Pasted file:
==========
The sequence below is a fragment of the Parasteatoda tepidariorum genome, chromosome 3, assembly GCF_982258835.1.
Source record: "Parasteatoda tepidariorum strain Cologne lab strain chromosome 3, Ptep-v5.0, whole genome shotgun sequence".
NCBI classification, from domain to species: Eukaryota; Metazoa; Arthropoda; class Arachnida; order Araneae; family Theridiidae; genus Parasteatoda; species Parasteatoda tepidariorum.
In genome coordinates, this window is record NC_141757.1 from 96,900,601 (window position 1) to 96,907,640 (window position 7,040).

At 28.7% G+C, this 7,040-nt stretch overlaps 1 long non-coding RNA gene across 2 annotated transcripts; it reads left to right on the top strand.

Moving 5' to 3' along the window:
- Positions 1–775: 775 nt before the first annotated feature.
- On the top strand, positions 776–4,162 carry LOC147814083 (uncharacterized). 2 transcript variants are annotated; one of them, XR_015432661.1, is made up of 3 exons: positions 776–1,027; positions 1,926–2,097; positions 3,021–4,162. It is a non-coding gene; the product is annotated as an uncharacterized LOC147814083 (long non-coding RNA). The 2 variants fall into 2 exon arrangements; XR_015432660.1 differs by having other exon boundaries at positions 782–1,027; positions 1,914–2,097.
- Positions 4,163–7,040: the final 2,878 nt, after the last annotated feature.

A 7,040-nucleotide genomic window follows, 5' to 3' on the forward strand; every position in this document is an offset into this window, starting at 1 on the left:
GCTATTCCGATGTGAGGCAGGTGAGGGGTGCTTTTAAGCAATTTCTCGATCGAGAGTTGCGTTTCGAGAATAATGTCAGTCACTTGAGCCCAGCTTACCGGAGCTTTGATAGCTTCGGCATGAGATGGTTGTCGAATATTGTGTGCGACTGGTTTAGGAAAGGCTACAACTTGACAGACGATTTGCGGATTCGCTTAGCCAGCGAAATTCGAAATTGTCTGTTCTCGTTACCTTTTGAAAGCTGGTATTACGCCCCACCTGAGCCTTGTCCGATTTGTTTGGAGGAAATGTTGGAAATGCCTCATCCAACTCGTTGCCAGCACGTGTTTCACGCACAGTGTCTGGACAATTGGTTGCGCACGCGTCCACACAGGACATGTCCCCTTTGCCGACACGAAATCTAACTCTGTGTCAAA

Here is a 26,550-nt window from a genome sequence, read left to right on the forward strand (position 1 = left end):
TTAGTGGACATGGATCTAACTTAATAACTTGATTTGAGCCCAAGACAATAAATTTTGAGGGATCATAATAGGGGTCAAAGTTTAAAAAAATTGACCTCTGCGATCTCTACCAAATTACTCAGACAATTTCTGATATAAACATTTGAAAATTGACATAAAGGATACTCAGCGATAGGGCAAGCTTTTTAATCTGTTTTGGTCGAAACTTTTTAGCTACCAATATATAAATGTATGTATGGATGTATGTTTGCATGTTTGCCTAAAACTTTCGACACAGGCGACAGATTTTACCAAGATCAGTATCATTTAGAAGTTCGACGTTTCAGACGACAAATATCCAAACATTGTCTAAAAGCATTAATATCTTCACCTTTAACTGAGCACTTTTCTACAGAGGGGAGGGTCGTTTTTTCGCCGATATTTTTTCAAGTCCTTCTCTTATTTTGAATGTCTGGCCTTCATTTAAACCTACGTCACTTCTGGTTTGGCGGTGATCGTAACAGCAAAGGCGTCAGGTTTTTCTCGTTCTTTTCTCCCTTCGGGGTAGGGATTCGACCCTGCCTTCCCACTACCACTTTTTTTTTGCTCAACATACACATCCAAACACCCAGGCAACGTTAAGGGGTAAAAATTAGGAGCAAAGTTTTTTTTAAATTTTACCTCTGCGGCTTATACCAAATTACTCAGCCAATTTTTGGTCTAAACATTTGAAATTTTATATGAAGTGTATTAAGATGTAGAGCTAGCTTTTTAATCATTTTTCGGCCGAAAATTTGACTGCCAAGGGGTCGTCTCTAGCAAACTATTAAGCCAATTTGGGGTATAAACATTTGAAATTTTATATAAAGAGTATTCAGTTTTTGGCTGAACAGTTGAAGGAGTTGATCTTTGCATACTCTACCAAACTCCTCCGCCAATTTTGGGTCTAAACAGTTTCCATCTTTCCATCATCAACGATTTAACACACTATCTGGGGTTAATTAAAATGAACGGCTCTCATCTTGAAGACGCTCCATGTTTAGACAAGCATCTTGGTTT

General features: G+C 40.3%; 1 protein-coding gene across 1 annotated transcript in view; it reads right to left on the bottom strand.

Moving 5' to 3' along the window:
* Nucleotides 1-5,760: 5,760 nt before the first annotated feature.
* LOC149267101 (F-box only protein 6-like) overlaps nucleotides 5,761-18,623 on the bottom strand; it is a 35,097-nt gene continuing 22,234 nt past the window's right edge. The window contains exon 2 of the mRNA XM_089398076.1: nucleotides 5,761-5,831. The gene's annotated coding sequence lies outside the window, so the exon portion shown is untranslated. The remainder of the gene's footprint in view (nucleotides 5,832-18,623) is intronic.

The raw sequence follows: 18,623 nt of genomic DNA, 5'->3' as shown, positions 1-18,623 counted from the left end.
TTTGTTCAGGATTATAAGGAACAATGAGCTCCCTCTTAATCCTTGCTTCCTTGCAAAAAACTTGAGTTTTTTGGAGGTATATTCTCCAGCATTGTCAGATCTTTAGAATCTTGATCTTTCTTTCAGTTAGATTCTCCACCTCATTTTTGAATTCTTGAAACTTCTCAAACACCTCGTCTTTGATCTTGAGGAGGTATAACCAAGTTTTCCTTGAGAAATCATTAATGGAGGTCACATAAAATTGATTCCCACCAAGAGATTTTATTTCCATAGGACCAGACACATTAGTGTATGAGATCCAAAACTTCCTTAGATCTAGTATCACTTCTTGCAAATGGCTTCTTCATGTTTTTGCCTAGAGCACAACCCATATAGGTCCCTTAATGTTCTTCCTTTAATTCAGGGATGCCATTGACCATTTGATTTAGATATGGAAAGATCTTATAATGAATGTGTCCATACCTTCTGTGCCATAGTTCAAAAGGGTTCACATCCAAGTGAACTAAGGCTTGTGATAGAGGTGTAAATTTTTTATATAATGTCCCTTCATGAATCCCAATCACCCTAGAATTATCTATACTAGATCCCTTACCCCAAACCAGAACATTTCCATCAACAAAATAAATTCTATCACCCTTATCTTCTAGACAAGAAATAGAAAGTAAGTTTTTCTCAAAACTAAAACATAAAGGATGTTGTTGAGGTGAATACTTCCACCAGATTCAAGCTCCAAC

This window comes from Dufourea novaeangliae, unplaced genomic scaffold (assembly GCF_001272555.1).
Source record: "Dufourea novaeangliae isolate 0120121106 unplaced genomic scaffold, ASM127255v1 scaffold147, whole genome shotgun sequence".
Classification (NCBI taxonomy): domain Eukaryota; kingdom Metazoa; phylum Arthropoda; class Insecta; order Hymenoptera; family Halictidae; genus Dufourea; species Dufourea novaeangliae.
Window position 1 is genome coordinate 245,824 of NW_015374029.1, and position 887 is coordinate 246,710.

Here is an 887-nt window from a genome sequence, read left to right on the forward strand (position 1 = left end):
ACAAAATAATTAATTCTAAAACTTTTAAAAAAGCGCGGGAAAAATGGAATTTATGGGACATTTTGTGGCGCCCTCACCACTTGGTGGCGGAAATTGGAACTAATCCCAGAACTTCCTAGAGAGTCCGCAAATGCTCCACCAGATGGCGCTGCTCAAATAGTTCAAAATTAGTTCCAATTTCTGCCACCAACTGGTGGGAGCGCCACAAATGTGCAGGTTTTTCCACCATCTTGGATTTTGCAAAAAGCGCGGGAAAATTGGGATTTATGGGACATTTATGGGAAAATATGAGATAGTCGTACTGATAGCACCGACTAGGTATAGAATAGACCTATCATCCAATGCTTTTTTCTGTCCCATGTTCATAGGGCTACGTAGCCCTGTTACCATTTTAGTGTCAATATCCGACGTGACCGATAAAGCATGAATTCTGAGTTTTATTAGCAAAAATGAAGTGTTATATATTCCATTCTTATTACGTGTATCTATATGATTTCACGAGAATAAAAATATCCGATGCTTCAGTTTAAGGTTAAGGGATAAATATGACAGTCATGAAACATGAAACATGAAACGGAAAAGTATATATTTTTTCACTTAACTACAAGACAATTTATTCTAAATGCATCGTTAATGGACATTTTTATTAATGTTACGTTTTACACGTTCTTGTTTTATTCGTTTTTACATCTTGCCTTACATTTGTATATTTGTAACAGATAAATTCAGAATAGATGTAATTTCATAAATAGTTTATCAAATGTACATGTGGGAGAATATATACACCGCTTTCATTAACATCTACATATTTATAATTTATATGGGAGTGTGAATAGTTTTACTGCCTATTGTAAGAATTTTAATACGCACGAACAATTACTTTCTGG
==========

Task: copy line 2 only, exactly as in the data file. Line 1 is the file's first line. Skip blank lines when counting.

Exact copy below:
Source record: "Parasteatoda tepidariorum strain Cologne lab strain chromosome 3, Ptep-v5.0, whole genome shotgun sequence".